What's Going Around: Caregiver Fatigue

May 28, 2012

If you're a caregiver, it may be time to start thinking about caring for yourself. The medical information in is provided from Dr. Phyllis Montellese of Spring Family Medicine.

She says caregiver fatigue typically impacts women with aging parents and can last as long as one is a caregiver without attending their own needs. Symptoms include: depression, fatigue, loss of patience, and isolation.

Dr. Montellese says the best way to treat caregiver fatigue is by making sure that you have enough time for yourself. To do that, you can turn to others for help, like social services, family, friends, Hospice, and organizations like the Alzheimer's Association.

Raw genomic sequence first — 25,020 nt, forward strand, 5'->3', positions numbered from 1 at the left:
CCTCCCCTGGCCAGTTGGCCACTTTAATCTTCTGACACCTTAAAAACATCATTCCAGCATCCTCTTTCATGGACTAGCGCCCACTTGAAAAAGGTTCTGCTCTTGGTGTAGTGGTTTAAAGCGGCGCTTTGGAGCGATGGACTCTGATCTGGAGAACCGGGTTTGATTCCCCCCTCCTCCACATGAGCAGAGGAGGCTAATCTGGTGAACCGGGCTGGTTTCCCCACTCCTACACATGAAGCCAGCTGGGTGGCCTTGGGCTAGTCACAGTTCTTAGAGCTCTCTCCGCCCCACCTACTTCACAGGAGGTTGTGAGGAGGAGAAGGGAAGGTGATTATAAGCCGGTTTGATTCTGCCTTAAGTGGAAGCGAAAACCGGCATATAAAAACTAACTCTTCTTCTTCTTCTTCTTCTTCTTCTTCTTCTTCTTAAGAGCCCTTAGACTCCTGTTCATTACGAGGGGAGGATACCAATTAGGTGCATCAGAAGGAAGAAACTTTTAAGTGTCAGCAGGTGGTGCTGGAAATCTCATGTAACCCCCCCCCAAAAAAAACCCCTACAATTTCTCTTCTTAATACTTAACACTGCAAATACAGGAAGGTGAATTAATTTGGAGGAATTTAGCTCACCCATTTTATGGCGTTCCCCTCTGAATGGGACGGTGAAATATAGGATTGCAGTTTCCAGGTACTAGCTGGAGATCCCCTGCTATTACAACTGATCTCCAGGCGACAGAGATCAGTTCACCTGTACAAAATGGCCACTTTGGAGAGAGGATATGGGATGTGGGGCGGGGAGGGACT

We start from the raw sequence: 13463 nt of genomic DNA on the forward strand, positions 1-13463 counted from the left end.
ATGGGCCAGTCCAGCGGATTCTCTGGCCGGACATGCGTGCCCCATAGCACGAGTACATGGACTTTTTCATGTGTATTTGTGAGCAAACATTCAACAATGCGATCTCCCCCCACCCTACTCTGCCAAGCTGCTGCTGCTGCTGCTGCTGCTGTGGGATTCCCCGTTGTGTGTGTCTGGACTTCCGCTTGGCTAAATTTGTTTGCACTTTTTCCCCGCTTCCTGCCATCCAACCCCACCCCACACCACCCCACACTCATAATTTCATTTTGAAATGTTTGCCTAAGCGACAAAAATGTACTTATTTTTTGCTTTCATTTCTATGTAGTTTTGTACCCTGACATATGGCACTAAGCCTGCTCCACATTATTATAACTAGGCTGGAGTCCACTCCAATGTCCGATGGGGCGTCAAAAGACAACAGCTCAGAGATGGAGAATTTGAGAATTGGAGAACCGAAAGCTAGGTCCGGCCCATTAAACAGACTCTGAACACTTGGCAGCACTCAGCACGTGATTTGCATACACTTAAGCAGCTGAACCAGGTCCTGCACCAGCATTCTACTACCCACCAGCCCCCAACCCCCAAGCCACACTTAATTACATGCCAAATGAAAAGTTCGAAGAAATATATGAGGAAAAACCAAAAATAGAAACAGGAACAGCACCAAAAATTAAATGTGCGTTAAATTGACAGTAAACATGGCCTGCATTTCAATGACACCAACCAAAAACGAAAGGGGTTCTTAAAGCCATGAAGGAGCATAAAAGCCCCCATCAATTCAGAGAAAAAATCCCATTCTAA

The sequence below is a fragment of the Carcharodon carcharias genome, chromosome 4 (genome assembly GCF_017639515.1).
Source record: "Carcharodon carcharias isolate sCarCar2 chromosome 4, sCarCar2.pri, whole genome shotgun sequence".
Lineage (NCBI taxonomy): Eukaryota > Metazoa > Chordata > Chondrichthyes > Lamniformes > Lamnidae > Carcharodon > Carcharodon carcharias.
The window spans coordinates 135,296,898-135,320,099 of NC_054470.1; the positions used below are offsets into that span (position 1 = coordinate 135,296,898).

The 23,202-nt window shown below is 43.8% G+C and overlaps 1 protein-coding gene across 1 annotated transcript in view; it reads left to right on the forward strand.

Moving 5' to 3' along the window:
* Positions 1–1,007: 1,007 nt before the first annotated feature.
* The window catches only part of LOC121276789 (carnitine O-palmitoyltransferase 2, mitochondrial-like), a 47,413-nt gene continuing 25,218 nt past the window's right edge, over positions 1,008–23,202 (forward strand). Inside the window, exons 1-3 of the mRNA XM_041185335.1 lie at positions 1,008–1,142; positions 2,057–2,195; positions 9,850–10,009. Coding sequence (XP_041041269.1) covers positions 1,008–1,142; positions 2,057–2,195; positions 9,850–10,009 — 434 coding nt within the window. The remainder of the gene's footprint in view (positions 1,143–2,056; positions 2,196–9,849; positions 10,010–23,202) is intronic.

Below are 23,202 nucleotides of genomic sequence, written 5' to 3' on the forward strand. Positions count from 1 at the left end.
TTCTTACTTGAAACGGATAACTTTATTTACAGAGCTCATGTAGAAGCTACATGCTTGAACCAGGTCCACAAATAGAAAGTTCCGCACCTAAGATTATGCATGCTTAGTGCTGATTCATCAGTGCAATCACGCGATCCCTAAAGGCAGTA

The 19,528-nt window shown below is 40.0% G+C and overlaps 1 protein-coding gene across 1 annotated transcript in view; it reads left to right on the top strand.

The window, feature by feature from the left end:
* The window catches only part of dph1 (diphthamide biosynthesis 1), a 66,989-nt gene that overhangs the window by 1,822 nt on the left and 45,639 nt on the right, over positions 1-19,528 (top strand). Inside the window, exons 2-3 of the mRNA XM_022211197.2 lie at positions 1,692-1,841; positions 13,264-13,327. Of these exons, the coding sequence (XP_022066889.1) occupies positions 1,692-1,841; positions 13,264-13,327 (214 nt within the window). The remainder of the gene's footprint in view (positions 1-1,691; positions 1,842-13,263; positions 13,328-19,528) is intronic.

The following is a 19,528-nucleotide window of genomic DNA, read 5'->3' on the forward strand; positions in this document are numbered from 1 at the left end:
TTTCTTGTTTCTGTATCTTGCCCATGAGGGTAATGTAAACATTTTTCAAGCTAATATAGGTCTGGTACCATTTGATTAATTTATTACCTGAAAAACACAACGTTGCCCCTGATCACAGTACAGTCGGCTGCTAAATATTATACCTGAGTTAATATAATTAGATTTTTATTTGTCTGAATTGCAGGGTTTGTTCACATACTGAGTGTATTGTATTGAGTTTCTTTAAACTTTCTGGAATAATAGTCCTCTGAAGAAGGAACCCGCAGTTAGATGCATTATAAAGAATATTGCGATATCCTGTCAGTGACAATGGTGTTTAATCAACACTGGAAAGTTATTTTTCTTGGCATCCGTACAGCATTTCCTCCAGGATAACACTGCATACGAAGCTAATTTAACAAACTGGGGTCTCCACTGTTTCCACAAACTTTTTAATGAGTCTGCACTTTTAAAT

Dr. Montellese says it's important to make time for yourself when caring for someone else because studies have shown that caregivers are more likely to get serious illnesses and die prematurely.

Also as a reminder, with summer right around the corner, Dr. Montellese is encouraging everyone to wear sunscreen to prevent skin cancer.

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